Many battery types are categorised as Dangerous Goods in the applicable International Civil Aviation Organization (ICAO) Technical Instructions for the Safe Transport of Dangerous Goods (Doc 9284),and also in the International Air Transport Association (IATA) Dangerous Goods Regulations (DGR). The DGR are intended as a field document and have no legal standing but have been developed from the ICAO Technical Instructions which are the legal framework and are compatible with them, although sometimes more restrictive.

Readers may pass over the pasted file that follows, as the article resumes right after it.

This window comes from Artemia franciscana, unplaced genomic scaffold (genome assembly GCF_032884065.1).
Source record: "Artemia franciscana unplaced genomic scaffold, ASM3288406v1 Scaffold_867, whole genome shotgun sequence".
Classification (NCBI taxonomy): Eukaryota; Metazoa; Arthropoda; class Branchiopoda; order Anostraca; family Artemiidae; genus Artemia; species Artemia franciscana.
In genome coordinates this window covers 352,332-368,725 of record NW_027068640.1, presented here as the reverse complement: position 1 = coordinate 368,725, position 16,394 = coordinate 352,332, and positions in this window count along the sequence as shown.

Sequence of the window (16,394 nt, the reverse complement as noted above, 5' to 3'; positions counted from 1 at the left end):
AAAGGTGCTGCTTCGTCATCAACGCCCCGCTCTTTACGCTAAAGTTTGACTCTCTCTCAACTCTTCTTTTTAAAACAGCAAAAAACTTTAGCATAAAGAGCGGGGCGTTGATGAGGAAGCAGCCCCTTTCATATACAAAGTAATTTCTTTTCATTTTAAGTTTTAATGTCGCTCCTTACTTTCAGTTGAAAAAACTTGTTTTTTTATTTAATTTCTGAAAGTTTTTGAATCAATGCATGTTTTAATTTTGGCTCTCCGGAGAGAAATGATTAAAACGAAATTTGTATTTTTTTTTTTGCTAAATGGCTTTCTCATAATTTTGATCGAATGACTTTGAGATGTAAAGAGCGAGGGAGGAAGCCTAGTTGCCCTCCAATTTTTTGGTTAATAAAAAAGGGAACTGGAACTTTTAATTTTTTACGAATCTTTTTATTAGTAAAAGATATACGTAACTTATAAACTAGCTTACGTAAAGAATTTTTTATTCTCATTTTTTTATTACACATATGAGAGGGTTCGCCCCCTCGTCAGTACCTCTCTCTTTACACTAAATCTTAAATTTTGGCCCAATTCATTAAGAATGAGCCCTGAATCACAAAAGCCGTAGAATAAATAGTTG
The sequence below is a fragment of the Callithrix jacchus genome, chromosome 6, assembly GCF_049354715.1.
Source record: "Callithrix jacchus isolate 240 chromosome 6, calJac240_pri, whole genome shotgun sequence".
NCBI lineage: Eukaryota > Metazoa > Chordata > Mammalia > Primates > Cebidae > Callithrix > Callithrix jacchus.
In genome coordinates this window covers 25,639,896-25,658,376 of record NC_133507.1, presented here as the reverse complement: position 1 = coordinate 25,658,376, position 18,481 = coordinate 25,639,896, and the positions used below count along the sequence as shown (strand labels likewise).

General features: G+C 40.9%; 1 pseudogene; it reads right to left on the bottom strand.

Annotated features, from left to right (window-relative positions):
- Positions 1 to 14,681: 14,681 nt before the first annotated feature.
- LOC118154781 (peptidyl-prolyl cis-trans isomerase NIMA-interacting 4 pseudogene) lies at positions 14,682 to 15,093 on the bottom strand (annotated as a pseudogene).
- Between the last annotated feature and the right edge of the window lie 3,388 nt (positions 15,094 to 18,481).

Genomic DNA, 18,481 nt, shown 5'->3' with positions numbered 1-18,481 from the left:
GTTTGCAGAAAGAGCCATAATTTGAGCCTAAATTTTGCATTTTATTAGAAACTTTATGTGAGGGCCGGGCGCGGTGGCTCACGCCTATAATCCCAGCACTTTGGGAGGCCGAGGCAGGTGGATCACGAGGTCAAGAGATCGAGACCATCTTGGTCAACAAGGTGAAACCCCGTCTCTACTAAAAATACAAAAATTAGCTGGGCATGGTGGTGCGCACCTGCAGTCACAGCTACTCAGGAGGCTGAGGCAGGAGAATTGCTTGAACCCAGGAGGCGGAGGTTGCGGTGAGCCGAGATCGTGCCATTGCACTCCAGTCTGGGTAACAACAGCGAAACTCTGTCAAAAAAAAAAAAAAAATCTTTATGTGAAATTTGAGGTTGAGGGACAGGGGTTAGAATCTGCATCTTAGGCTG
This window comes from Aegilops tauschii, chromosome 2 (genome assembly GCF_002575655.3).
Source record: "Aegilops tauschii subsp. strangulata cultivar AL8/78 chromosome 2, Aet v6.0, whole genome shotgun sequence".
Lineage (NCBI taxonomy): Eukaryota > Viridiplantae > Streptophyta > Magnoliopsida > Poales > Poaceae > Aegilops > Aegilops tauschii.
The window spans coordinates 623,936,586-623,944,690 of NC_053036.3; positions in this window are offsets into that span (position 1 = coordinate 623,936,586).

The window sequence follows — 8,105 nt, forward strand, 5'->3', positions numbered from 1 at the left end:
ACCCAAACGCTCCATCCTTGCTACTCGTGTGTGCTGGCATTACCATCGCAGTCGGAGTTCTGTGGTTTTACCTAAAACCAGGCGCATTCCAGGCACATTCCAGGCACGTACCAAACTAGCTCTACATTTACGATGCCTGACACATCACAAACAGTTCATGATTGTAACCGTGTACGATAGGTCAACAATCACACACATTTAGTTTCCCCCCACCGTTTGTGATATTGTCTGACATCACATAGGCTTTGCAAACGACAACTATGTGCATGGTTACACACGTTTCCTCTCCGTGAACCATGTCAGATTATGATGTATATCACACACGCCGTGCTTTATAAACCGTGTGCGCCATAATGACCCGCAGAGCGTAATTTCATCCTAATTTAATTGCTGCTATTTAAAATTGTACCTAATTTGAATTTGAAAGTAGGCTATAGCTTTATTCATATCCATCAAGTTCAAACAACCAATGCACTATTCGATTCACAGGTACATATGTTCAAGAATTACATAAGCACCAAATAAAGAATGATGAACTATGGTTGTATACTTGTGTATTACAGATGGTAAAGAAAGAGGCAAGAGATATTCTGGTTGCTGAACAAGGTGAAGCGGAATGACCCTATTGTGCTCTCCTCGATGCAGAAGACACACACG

This categorisation as Dangerous Goods has been made because of the risk of fire from spontaneous battery ignition, whether batteries are installed in equipment at the time or not, and also because in some cases it is not possible to control any such ignition which might take place on aircraft using the fire control methods available. However, most of the batteries types carried by passengers for their personal use are routinely permitted under the “excepted quantities” provisions. The exact limits of such concessions may be more restrictive than the minimum provided by ICAO according to the domicile of a particular carrier, or according to rules set by the carrier itself. Permitted carriage is usually predicated upon quantity, type of flight (passenger or non-passenger) and, for passenger flights, whether the items are the cabin or checked baggage of passengers travelling on the same flight. Where spare or loose batteries are permitted, they must be carried or packed in such a way that they are protected from damage and short circuit. Short circuiting of any charged battery and subsequent overheating or sparking can occur if a metallic path capable of conducting electricity is established and maintained between terminals of opposite polarity.